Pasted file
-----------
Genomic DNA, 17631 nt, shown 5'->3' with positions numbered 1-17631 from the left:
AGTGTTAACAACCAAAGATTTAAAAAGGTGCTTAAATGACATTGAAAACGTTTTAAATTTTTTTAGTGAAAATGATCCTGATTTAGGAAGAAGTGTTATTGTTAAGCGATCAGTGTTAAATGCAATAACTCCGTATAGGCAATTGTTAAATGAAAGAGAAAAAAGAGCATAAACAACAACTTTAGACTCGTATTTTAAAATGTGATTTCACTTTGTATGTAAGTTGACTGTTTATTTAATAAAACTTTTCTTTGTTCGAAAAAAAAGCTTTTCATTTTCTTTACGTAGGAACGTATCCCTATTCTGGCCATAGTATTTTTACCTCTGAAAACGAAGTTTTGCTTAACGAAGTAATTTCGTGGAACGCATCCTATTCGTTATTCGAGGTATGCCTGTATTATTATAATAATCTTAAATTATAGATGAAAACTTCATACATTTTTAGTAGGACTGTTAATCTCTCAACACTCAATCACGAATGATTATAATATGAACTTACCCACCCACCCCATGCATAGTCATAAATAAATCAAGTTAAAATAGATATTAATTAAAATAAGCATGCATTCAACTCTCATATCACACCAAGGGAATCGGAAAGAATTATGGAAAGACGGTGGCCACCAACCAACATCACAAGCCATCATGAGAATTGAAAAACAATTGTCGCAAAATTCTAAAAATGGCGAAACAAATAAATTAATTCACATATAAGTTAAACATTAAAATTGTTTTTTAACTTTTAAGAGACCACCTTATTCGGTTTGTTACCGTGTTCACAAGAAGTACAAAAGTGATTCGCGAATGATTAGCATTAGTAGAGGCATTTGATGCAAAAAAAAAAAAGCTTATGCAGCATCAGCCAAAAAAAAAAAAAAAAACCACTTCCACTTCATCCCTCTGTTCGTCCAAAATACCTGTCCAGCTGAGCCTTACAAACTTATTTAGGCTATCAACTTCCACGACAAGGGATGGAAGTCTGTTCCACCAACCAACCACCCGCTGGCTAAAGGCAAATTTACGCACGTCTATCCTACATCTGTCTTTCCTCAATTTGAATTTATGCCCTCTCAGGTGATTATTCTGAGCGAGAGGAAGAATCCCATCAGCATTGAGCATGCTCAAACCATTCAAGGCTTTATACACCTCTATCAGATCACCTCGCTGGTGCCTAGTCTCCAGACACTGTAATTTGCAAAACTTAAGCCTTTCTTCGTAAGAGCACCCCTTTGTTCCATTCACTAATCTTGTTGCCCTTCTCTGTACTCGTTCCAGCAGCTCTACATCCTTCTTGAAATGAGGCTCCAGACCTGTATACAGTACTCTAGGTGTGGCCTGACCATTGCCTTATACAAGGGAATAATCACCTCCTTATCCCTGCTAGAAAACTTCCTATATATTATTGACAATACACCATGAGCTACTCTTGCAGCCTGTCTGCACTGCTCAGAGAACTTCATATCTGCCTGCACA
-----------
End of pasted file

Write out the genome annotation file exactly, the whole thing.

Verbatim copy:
Genomic DNA, 17631 nt, shown 5'->3' with positions numbered 1-17631 from the left:
AGTGTTAACAACCAAAGATTTAAAAAGGTGCTTAAATGACATTGAAAACGTTTTAAATTTTTTTAGTGAAAATGATCCTGATTTAGGAAGAAGTGTTATTGTTAAGCGATCAGTGTTAAATGCAATAACTCCGTATAGGCAATTGTTAAATGAAAGAGAAAAAAGAGCATAAACAACAACTTTAGACTCGTATTTTAAAATGTGATTTCACTTTGTATGTAAGTTGACTGTTTATTTAATAAAACTTTTCTTTGTTCGAAAAAAAAGCTTTTCATTTTCTTTACGTAGGAACGTATCCCTATTCTGGCCATAGTATTTTTACCTCTGAAAACGAAGTTTTGCTTAACGAAGTAATTTCGTGGAACGCATCCTATTCGTTATTCGAGGTATGCCTGTATTATTATAATAATCTTAAATTATAGATGAAAACTTCATACATTTTTAGTAGGACTGTTAATCTCTCAACACTCAATCACGAATGATTATAATATGAACTTACCCACCCACCCCATGCATAGTCATAAATAAATCAAGTTAAAATAGATATTAATTAAAATAAGCATGCATTCAACTCTCATATCACACCAAGGGAATCGGAAAGAATTATGGAAAGACGGTGGCCACCAACCAACATCACAAGCCATCATGAGAATTGAAAAACAATTGTCGCAAAATTCTAAAAATGGCGAAACAAATAAATTAATTCACATATAAGTTAAACATTAAAATTGTTTTTTAACTTTTAAGAGACCACCTTATTCGGTTTGTTACCGTGTTCACAAGAAGTACAAAAGTGATTCGCGAATGATTAGCATTAGTAGAGGCATTTGATGCAAAAAAAAAAAAGCTTATGCAGCATCAGCCAAAAAAAAAAAAAAAAACCACTTCCACTTCATCCCTCTGTTCGTCCAAAATACCTGTCCAGCTGAGCCTTACAAACTTATTTAGGCTATCAACTTCCACGACAAGGGATGGAAGTCTGTTCCACCAACCAACCACCCGCTGGCTAAAGGCAAATTTACGCACGTCTATCCTACATCTGTCTTTCCTCAATTTGAATTTATGCCCTCTCAGGTGATTATTCTGAGCGAGAGGAAGAATCCCATCAGCATTGAGCATGCTCAAACCATTCAAGGCTTTATACACCTCTATCAGATCACCTCGCTGGTGCCTAGTCTCCAGACACTGTAATTTGCAAAACTTAAGCCTTTCTTCGTAAGAGCACCCCTTTGTTCCATTCACTAATCTTGTTGCCCTTCTCTGTACTCGTTCCAGCAGCTCTACATCCTTCTTGAAATGAGGCTCCAGACCTGTATACAGTACTCTAGGTGTGGCCTGACCATTGCCTTATACAAGGGAATAATCACCTCCTTATCCCTGCTAGAAAACTTCCTATATATTATTGACAATACACCATGAGCTACTCTTGCAGCCTGTCTGCACTGCTCAGAGAACTTCATATCTGCCTGCACA